US 6184830 B1 Abstract An algorithmic technique which allows antenna arrays that are used for interferometric direction finding to have elements with arbitrary orientation. This technique allows the phase errors associated with non-identical element orientation to be estimated, without explicit knowledge of either the polarimetrics of the array elements or the polarimetrics of the source. It relies upon the fact that there exists a single number which describes the polarimetric interaction, and that this number can be estimated and then utilized to remove the phase component due to polarimetric interaction. This technique makes it feasible to incorporate direction finding arrays into articles that could benefit from such arrays, but because of size or shape constraints, were previously not able to do so.
Claims(11) 1. An interferometric method for estimating the angle of arrival of a signal from a source, using an antenna array having antenna elements with arbitrary orientation, where each element has an orientation α
_{n }relative to some reference element, and each element has a measured complex voltage of v_{n}=M_{n}e^{jΨ} _{n}, the method comprising:computing the measured powers {p
_{n}} and the measured phases {Ψ_{n}} from the measured complex voltages of {v_{n}}; using the measured powers {p
_{n}} and {α_{n}}, solving for a polarimetric ratio ζ; using ζ, computing a set of estimated polarimetric phase components {}; and
using the corrected phase measurements {Ψ
_{n}−}, solving for the angle of arrival Ω; wherein the polarimetric ratio is defined by ζ=bd/ac, the polarimetric vectors e
_{n }of the antenna elements represented with eigenvectors e_{R }and e_{L}, the right-hand circular and left-hand circular basis set, the polarimetric vector e_{1 }for the first element is expressed in terms of this basis set as: e
_{1}=ae_{R}+be_{L}, where a and b represent unknown complex scalars, and the polarimetric vector of the source is expressed as: e
_{T}=ce_{R}+de_{L}, where c and d are unknown complex scalars; and wherein the set of estimated polarimetric phase components {} is defined as:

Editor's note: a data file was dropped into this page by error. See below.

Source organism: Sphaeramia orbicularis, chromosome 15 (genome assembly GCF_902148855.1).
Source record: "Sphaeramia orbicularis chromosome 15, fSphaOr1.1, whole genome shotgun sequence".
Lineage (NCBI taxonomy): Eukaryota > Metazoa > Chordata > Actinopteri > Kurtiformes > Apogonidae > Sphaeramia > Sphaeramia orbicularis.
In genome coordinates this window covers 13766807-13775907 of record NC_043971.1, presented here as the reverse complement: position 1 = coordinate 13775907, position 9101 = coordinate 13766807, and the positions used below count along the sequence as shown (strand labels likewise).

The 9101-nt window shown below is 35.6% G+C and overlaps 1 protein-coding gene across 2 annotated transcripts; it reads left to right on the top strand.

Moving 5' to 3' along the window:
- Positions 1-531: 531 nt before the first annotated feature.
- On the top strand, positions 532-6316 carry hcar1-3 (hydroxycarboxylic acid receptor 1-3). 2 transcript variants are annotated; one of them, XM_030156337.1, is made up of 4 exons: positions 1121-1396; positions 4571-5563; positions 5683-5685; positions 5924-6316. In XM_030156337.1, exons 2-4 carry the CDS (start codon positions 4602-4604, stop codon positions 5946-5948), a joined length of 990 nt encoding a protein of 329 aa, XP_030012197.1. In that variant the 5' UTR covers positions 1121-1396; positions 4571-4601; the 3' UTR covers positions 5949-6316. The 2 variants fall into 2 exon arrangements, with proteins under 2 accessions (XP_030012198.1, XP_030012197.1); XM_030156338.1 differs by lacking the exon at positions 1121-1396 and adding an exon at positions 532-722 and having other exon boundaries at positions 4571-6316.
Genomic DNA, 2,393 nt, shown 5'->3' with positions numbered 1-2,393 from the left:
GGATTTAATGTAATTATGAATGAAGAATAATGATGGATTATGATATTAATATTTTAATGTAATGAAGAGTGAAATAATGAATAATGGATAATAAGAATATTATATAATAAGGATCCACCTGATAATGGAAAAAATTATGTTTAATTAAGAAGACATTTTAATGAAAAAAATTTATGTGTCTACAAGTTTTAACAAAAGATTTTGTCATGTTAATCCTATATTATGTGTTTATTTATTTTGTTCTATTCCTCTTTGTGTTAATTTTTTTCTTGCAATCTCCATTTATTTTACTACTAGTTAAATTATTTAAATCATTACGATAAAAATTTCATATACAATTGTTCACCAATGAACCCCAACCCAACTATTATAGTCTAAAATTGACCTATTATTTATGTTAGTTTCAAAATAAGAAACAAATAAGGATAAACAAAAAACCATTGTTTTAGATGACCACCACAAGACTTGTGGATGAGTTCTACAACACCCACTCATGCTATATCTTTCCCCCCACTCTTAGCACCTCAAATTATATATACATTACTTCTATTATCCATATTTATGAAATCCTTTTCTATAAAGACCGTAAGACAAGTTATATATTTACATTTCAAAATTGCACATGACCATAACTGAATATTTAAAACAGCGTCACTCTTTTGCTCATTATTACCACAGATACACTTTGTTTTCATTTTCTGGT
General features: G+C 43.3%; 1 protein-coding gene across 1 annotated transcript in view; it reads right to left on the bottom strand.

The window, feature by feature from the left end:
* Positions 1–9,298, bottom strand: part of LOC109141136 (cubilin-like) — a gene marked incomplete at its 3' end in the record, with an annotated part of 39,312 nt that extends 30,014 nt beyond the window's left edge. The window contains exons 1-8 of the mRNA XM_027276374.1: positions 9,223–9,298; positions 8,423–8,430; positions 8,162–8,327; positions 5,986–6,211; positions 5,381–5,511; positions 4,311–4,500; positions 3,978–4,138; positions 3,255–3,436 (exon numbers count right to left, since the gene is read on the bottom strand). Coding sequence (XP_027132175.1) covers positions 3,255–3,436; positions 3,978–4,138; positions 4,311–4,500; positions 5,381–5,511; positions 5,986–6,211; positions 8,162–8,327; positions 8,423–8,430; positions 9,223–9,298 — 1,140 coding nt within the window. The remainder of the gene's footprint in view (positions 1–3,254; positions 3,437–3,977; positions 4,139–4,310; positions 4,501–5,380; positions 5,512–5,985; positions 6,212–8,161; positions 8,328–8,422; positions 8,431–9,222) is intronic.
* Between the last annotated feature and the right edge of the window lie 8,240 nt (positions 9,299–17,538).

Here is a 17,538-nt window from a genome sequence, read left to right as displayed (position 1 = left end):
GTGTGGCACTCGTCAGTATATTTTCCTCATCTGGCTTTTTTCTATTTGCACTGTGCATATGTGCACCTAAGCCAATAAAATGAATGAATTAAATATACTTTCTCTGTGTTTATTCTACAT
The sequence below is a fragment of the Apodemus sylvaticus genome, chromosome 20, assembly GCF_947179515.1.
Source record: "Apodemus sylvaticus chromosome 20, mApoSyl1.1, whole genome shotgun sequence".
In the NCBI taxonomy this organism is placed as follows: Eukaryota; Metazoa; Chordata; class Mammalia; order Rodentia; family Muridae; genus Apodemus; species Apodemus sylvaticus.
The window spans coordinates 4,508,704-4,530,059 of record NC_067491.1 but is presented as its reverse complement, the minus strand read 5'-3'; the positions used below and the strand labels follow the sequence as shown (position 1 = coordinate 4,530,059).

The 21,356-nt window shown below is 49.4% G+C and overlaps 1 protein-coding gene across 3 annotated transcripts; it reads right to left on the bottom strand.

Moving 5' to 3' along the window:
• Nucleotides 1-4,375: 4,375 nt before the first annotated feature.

_{n})+ζexp(−jα_{n})) (1+ζ)^{−1}). 2. The method of claim
1 wherein the array includes at least two identical elements.3. The method of claim
1 wherein said step of solving for a polarimetric ratio includes using a best-fit technique.4. The method of claim
1 wherein said antenna elements has like polarization characteristics.5. An interferometric method for estimating the angle of arrival of a signal from a source, using an antenna array having antenna elements with arbitrary orientation, and each element has a measured complex voltage of v
_{n}=M_{n}e^{jΨ} _{n}, the method comprising the following steps:computing the measured powers {p
_{n}} and the measured phases {Ψ_{n}} from the measured complex voltages of {v_{n}}; selecting one element of the array as a reference element;
computing the set of rotations {α
^{n}} relative to the reference element; from {p
_{n}} and {α_{n}}, providing an estimate for {M,β} in the set of equations p _{n} =p _{1}(1+2*M*cos(2α−β)+M^{2}) (1+2*M*cos(β)+(M^{2})^{−1}; using ζ=Me
^{jβ}, computing the estimated polarimetric phase components {} using the equation _{n})+ζexp(−jα_{n})) (1+ζ)^{−1}); and using the corrected phase measurements {Ψ
_{n}−}, determining the angle of arrival Ω. 6. The method of claim
5, wherein the step of selecting the reference element includes selecting as the reference element the array element having a peak power return.7. The method of claim
5, wherein the step of finding the estimate for {M,β} comprises using a best fit technique to select the estimate.8. The method of claim
7, wherein the best fit technique includes expanding the cosine term into 2Mcos−(2α_{n})cos(β)+2Msin(2α_{n})sin(β), treating 2Mcos(β) and 2Msin(β) as 2 independent variables, expressing the set of equations for {p_{n}} in matrix format, and solving the equations by the use of a pseudo-inverse technique.9. The method of claim
5, wherein each of the elements has like polarization characteristics.10. An apparatus for estimating the direction of arrival of a signal from a source, comprising:
an antenna array comprising at least two antenna elements with arbitrary orientation, wherein each element has an orientation α
_{n }relative to a reference element; measurement apparatus for measuring a complex voltage v
_{n}=M_{n}e^{jΨ} _{n }for each element of the array resulting from the signal; a signal processor responsive to the measured complex voltages for estimating the angle of arrival of the signal at the antenna array, the signal processor including means for computing the measured powers {p
_{n}} and the measured phases {Ψ_{n}} from the measured complex voltages of {v_{n}}, means for calculating ζ using the measured powers {p_{n}} and {α_{n}}, means for computing estimated polarimetric phase components {} using ζ, and means for determining the angle of arrival Ω using the corrected phase measurements {Ψ_{n}−}; and wherein ζ is defined as bd/ac, the polarimetric vectors e
_{n }of the antenna elements represented with eigenvectors e_{R }and e_{L}, the right-hand circular and left-hand circular basis set, the polarimetric vector e_{1 }for the first element is expressed in terms of this basis set as: e